Still digging deep for British manufacturing?
Oh yes. Sir Anthony, now 65, has been chairman of JCB since 1975 and is a champion of the manufacturing sector. His company is now bouncing back from the construction downturn – sales were up 48 per cent last year, it said yesterday.
A rare success story?
That's something which depresses Sir Anthony, who has fought hard to promote British industry. The company sponsors an engineering academy for 14- to 19-year-olds and Sir Anthony lobbies at the highest level for manufacturing.
Does he have good contacts?
Impeccable. He had the ear of Lord Mandelson when he was Labour's Business Secretary, but he's much closer to the Tories, having been a long-time donor to the party. Too close, in fact – David Cameron wanted to make him a peer last year, but the party donations counted against him.
Back to the day job then?
Nothing wrong with that – JCB is a proud company. Its results yesterday came on the 95th anniversary of the birth of founder Joseph Cyril Bamford, and the company itself has just turned 65. To celebrate, Sir Anthony has sent thousands of staff a bottle of wine, two glasses and a DVD charting the company's history.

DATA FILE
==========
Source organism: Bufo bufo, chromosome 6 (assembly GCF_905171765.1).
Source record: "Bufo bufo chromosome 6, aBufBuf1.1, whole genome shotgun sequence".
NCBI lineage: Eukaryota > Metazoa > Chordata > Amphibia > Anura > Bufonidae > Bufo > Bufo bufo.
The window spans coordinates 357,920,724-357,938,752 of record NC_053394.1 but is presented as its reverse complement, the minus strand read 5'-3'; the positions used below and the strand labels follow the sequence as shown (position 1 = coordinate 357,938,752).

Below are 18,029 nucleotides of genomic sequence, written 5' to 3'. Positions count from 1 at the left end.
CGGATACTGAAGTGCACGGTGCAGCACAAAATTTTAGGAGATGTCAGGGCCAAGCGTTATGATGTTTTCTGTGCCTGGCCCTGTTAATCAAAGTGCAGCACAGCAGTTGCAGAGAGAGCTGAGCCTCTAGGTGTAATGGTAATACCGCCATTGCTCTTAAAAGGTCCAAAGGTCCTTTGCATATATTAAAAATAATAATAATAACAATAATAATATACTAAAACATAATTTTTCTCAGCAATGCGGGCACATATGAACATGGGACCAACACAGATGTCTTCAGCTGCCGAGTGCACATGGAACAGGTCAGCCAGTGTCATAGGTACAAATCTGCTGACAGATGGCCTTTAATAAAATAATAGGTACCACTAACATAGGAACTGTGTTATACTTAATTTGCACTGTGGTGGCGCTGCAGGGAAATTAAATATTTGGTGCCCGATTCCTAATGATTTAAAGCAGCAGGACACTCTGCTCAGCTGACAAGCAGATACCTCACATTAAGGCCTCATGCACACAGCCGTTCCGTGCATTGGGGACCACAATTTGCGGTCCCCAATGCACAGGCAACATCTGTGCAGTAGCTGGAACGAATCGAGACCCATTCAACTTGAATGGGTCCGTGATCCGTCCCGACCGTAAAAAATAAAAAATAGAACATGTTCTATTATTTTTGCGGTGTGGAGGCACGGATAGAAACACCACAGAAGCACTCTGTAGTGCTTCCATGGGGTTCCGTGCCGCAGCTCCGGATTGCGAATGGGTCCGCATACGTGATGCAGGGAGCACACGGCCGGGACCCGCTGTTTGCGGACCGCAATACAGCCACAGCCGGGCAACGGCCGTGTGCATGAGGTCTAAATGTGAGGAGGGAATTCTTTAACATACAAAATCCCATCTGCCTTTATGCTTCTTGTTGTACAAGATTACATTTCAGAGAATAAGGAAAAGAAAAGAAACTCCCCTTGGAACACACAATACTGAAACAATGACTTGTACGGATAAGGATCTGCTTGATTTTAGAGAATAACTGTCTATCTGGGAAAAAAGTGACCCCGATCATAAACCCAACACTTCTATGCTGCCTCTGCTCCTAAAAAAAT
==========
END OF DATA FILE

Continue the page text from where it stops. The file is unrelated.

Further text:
That was generous.
Well, JCB has been Sir Anthony's life work – it was founded on the day of his birth in 1945.
Has it treated him well?
Yes. Though the Bamford family thought about selling up in the 1970s, the company has repaid their decision to stick with it. There have been ups and downs – not least the recession – but Sir Anthony is today worth £1.6bn, according to the Sunday Times Rich List.
How does he spend it?
Wisely, by all accounts. He's a widely respected collector of vintage Ferraris and has homes in Stow and Chelsea. He thought about buying Jaguar cars a few years back, but rejected the idea when told that he would have to buy Land Rover too.